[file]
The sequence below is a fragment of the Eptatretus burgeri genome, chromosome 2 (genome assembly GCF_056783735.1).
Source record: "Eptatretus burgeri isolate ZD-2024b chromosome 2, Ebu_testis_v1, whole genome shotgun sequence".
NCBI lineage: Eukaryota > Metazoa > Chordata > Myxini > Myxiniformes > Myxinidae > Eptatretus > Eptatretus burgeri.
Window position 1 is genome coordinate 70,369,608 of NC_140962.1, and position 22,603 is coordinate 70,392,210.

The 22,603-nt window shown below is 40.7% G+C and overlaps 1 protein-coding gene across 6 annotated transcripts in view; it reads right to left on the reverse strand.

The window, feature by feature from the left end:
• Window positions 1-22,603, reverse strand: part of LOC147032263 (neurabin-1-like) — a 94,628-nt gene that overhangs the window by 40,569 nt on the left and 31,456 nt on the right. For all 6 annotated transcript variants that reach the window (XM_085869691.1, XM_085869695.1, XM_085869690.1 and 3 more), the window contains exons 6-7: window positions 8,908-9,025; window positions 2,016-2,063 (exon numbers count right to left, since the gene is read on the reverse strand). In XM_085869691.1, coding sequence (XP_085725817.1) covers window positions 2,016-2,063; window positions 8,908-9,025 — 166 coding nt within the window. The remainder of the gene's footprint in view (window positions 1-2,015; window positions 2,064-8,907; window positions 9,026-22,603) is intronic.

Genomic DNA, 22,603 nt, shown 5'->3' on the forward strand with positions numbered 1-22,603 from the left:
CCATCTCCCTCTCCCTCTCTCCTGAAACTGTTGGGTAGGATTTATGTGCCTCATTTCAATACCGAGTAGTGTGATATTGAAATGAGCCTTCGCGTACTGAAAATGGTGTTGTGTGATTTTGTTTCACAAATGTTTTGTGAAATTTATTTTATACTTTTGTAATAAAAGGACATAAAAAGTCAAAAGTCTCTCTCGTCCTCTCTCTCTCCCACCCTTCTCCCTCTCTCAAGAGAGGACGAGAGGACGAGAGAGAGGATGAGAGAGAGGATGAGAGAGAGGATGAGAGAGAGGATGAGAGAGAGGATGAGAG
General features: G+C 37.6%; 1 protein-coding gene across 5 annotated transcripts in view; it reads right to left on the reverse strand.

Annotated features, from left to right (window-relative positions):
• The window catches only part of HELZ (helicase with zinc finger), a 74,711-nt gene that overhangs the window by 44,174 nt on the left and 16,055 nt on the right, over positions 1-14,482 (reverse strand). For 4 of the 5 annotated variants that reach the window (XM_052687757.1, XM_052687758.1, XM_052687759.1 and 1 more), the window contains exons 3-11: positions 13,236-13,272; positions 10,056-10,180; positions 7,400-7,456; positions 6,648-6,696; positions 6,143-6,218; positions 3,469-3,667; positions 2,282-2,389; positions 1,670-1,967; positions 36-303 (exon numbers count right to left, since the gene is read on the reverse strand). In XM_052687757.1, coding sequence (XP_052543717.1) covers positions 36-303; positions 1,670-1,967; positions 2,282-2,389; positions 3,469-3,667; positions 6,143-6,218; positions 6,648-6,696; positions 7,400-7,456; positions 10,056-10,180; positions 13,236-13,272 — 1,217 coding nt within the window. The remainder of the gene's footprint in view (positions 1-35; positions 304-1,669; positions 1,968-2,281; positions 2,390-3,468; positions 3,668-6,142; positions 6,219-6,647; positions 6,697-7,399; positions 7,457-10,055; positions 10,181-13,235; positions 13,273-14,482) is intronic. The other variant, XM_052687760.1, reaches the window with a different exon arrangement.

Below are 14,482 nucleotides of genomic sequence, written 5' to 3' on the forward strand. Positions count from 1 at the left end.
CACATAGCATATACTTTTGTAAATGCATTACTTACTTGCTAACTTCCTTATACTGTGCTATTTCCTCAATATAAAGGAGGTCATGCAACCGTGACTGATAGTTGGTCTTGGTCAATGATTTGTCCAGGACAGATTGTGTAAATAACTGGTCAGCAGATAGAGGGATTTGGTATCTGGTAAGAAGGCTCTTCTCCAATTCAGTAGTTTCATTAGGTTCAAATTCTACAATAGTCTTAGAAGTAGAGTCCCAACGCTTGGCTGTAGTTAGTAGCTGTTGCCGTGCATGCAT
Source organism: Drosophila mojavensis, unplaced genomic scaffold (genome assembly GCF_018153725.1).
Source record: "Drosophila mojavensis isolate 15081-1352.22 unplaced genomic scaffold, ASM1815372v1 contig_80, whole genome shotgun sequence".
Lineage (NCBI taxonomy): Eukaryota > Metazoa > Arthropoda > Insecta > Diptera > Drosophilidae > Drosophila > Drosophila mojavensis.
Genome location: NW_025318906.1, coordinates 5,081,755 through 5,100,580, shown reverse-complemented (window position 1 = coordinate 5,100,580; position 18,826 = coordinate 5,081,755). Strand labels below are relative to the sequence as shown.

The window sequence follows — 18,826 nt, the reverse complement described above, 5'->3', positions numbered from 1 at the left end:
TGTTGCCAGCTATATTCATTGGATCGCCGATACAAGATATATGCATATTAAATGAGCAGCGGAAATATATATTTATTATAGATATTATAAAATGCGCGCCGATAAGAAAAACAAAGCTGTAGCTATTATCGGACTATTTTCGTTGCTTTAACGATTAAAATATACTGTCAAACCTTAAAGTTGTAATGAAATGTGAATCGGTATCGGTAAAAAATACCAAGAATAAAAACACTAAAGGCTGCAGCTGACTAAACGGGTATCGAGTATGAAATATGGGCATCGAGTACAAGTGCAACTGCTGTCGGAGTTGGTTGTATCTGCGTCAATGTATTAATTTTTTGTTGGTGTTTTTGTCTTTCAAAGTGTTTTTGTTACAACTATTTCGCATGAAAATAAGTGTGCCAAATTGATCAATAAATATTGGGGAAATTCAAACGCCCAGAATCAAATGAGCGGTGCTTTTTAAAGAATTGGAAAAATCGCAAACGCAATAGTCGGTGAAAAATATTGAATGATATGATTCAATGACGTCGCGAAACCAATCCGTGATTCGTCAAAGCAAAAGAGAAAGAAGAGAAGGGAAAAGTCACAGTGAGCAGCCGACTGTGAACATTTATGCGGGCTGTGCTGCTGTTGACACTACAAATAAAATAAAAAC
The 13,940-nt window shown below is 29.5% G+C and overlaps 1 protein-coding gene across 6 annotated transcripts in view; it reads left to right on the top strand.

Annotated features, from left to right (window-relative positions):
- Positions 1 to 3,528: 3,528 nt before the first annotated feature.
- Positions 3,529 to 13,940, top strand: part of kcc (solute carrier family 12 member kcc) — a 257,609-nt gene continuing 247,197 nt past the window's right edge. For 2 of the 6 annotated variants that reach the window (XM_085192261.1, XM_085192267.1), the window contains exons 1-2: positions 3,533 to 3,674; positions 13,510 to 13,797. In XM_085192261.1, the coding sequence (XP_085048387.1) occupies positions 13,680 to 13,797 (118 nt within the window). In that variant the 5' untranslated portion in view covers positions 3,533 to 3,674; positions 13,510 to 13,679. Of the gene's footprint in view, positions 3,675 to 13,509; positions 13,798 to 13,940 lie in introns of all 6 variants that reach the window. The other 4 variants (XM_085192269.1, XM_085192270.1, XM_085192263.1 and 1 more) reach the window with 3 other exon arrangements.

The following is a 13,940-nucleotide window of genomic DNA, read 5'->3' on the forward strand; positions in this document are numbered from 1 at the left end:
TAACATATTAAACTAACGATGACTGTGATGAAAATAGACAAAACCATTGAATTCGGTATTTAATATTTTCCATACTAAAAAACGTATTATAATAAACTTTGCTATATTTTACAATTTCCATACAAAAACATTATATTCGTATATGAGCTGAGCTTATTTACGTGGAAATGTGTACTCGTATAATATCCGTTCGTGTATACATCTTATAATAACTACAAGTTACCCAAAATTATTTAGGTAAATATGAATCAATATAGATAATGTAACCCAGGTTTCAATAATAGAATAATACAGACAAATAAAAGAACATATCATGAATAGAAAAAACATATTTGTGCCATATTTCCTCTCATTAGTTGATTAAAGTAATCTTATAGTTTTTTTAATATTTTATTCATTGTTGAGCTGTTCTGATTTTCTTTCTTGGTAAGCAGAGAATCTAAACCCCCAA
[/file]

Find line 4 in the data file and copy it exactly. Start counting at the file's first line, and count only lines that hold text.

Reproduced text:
Window position 1 is genome coordinate 70,369,608 of NC_140962.1, and position 22,603 is coordinate 70,392,210.